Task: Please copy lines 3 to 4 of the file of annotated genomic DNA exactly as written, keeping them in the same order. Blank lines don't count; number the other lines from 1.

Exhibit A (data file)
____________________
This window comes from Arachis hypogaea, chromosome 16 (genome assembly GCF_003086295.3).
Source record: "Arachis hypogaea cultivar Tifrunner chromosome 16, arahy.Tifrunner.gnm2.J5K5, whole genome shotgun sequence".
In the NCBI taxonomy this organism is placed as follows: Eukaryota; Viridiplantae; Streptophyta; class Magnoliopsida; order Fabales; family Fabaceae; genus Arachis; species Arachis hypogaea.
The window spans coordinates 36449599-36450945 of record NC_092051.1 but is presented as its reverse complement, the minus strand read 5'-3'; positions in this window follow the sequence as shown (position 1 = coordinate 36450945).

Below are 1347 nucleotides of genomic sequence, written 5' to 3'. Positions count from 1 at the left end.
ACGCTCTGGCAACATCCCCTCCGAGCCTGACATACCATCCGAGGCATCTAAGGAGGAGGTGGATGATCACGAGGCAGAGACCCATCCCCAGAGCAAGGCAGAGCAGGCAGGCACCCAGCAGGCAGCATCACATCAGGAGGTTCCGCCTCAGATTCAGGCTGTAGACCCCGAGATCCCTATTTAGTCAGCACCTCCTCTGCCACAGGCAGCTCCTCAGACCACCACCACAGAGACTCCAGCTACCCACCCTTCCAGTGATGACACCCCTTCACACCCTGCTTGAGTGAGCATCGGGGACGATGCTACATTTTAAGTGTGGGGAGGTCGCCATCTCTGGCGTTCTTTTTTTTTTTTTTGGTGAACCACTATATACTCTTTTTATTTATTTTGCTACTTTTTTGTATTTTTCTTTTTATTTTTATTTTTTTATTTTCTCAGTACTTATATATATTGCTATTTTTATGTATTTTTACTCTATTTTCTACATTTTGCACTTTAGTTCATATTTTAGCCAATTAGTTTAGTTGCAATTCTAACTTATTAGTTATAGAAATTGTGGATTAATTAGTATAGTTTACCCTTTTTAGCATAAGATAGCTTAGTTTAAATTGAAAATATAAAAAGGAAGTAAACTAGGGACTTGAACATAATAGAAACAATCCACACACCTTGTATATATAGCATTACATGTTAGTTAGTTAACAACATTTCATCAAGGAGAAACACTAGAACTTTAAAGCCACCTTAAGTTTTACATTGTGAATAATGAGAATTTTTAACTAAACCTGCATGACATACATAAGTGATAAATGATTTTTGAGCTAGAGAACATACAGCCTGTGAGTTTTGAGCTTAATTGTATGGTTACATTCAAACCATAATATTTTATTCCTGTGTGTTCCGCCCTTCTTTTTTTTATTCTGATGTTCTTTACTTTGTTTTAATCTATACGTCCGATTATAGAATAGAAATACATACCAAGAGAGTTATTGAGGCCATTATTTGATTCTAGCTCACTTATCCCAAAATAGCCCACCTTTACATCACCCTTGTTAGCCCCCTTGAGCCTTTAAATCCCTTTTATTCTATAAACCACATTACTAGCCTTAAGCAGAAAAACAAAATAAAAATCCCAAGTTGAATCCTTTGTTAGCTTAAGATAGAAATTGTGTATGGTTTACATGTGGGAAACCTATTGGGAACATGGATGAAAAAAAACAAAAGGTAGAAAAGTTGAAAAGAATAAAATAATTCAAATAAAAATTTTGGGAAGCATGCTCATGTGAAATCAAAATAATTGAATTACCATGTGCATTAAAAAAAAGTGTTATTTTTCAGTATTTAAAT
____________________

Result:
In the NCBI taxonomy this organism is placed as follows: Eukaryota; Viridiplantae; Streptophyta; class Magnoliopsida; order Fabales; family Fabaceae; genus Arachis; species Arachis hypogaea.
The window spans coordinates 36449599-36450945 of record NC_092051.1 but is presented as its reverse complement, the minus strand read 5'-3'; positions in this window follow the sequence as shown (position 1 = coordinate 36450945).